Originally Posted by herbalist
By developing, marketing and selling the kindle, Amazon got into the hardware business. It didn't matter they contract out the design or manufacturing (most use contract manufacturing anyway).
Correct. The question is how much the distinction matters.
The issue from a business perspective in something like that is "Do you understand the business you are getting into, and can you successfully manage it and make money?" There have been classic cases of companies who failed to understand that entering into a new area meant a whole new business model, with corresponding lack of success.
@$399, the Kindle is not a subsidized device but I doubt if the
Kindles have a hefty profit margin either. Ideally, Amazon should sell this as cheaply as possible (the original price probably reflects the lowest they are willing to go) because, the real profit is in selling content when Kindle owners start to buy regularly from Amazon. But I am guessing that they aren't moving as many Kindles as they like and must cut price to drive demand. $50 drop is as low as they can go now. Are they making much $ off the hardware at current price, I don't think so.
The price dropped from $400 to $350 largely due to efficiency tweaks and supply chain management. It's not
subsidized, and I don't see further price cuts happening soon. The market for the Kindle isn't big enough for economies of scale to really come into play.
Offering it cheaper would
require subsidization of some sort, though it's unclear who might do so or why. AT&T is partially subsidizing the iPhone resulting in lower costs to buyers, and has locked up exclusive rights on it till 2010. But AT&T is very happy with the new cell phone contracts they are selling as part of the deal, so for them it's a win. Who might subsidize the Kindle, and why?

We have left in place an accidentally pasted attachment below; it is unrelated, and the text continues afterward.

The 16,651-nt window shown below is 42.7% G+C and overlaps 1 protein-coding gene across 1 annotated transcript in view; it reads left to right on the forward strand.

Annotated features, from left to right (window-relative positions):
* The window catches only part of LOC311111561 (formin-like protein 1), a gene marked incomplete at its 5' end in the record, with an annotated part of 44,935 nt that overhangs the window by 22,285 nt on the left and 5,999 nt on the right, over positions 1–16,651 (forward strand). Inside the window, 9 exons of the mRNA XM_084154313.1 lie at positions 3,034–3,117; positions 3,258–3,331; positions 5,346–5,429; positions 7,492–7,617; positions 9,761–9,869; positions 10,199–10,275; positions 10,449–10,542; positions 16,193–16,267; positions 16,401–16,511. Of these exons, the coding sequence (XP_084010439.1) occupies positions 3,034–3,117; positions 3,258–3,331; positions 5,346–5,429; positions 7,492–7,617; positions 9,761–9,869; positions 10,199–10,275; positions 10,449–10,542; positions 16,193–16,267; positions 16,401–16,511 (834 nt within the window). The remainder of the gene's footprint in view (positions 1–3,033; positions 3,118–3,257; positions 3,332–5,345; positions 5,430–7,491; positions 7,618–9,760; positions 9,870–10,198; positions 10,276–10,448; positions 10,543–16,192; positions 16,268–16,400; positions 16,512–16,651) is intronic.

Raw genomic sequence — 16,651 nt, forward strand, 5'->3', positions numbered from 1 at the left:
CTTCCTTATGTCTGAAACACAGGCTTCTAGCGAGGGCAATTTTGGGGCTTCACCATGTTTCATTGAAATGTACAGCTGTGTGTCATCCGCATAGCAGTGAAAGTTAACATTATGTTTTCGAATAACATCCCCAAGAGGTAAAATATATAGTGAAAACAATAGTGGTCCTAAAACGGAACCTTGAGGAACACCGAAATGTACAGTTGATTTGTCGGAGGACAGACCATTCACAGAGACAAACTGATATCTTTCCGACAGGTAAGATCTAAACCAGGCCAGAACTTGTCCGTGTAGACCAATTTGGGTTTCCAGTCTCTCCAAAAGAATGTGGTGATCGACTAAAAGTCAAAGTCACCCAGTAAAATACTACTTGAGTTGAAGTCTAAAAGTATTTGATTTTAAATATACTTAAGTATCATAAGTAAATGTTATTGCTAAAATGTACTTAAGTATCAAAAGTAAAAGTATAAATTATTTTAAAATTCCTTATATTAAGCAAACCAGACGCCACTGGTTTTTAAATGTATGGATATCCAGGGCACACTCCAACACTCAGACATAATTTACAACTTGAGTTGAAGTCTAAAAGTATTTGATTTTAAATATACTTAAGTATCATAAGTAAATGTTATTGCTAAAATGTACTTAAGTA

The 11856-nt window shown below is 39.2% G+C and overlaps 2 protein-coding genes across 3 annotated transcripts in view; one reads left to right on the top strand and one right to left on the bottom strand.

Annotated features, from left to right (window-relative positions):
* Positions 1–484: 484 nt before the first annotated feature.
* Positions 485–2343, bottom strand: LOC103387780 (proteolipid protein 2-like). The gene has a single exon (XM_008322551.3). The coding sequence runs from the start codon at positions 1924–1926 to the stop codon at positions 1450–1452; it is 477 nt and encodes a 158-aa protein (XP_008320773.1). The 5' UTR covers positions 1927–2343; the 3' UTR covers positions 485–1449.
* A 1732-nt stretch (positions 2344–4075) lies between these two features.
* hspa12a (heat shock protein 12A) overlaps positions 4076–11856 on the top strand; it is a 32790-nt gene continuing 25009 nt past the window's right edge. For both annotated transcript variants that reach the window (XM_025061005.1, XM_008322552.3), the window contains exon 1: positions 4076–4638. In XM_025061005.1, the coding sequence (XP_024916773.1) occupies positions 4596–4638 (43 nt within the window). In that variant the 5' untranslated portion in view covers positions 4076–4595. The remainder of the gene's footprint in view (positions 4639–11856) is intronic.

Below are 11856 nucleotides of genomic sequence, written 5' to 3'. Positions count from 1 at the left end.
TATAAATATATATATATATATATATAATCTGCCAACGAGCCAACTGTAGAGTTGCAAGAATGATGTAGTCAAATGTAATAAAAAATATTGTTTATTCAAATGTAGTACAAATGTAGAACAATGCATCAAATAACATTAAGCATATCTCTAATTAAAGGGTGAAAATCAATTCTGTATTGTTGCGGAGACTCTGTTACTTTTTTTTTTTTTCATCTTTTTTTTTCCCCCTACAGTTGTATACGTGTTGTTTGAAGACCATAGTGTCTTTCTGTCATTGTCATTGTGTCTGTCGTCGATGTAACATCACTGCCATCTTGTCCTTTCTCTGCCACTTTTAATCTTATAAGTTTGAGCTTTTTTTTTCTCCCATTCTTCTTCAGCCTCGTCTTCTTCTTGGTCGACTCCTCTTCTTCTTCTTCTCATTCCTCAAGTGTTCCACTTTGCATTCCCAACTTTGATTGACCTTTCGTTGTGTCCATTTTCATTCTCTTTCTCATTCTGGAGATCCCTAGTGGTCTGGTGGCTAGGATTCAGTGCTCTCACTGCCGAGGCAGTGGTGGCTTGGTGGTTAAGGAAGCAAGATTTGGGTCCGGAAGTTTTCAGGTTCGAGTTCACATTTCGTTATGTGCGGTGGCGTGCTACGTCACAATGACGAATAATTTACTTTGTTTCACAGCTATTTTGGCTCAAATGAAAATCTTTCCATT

What I am contending is that Amazon should continue to focus on selling books - their expertise. They should open their store and provide content for all ebook devices (Sony, Iliad, Cybook) out there. Upcoming ebook devices will likely include the MIDs and certain type of netbooks and tablet computers. So there really is a growing market and demand for ebook buyers out there. Amazon can either move in and fill the demand (sell content) or wait until others (publisers selling directly or the likes of Borders and B&N) do it for them.
Amazon sells a great
deal more than books. They are effectively a mail order retailer ala Sears Roebuck, only operating over the internet rather than through the mail, and without also having brick and mortar stores. Their expertise is is order processing and fulfillment, and they hired senior executives from places like Walmart and UPS to help plan their warehousing and distribution operations when they were building their business. The Kindle is simply one more product you can buy through them, but one in which they also have an ownership stake.
I'd like to see Amazon offer electronic content in other formats, too, but I understand their motives. They can use their market position to drive sales both ways: you buy ebooks from Amazon to get superior pricing, but you have to have a Kindle to read them, so you get a Kindle. Amazon butters its bread on both sides.
Is that they best deal for you?
No, but they aren't doing it for you. Amazon is a publicly held company with a fiduciary responsibility to preserve and grow the shareholder's investment, and they will do what they feel best accomplishes that goal. In this case, they feel that locking the buyer into a proprietary reader (and thereby locking them into Amazon as the vendor) is the best way to go.